All About Reindeer


Reindeer and christmas decoration hand drawn with watercolor

Emily Chen, Staff Writer

Reindeer are best known as the majestic creatures that pull Santa Claus’ sleigh across the night sky on Christmas Eve. While reindeer don’t really fly, with the exception of the nine living at the North Pole, of course, they have plenty of other fascinating quirks you may not know about.

Reindeer look very different from how they are typically depicted in the media. They are not the slender, dainty, whitetail deer-like animals you may have seen on advertisements and in movies. Real reindeer look very similar to moose. They have tan fur with dark patches on their face, back, stomach, and legs. Their antlers are very thick and sturdy. Unlike other members of the deer family, both male and female reindeer have antlers. According to the San Diego Zoo, “A male’s antlers can measure up to 51 inches long, and a female’s antlers can reach 20 inches.” The antlers are shed and regrown every year. Reindeer hooves have four toes each, and are adapted to help them walk in snow.

If this description made you think of a caribou, you’re on the right track! Caribou and reindeer are in fact the same animal. As stated by the International Union for Conservation of Nature, “The world’s Caribou and Reindeer are classified as a single species Rangifer tarandus. Reindeer is the European name for the species while in North America, the species is known as Caribou.” The word “caribou” was derived from the Miꞌkmaq word “qalipu”. “Reindeer” was formed from the Norse words “hreinn” and “dyr”.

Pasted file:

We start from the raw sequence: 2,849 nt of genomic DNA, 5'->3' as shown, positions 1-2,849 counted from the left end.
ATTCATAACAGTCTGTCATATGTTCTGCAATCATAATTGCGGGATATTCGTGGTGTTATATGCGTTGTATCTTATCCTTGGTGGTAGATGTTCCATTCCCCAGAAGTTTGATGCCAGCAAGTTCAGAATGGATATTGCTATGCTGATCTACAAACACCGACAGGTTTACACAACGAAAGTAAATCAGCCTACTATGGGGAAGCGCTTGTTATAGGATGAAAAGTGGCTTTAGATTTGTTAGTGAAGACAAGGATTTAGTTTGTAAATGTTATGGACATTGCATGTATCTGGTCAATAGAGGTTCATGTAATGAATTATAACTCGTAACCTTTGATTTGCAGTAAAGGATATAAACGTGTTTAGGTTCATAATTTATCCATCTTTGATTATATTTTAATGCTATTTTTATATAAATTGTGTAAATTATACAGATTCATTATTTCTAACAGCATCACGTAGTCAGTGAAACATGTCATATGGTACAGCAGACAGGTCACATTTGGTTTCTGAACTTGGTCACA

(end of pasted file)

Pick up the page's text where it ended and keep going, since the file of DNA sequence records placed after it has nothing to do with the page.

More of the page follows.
In many cultures around the world, it is a tradition to leave carrots out for Santa’s reindeer alongside milk and cookies for Santa himself. While reindeer will much on carrots if they are fed to them, they would probably prefer something from their natural diet. Wild reindeer graze on lichen, moss, grasses, and other vegetation they can find in their tundra habitat.

One of the most strange behaviors practiced by herds of reindeer is the “reindeer cyclone”. When being attacked by a predator or a hunter, a herd of reindeer will sometimes run in a counter-clockwise direction. The result is a swirling, cyclone-like stampede of reindeer! The fast moving swarm confuses the attacker and makes it difficult for them to target an individual. 

Reindeer are considered semi-domesticated animals because people began to domesticate them relatively recently. Many people depended on the reindeer for milk, meat, fur, and transportation. They are still herded and hunted today.

Despite the amount of information we have about them, scientists are still baffled by the nine reindeer who reside at the North Pole. They possess the ability to fly, which physicists haven’t been able to explain due to their lack of wings. Rudolph’s famous glowing red nose is also a mystery. Some say it’s bioluminescence. Others believe he has a stuffy nose. However, the general consensus is that it’s just a case of good old holiday magic.

Graphics courtesy of 123RF.COM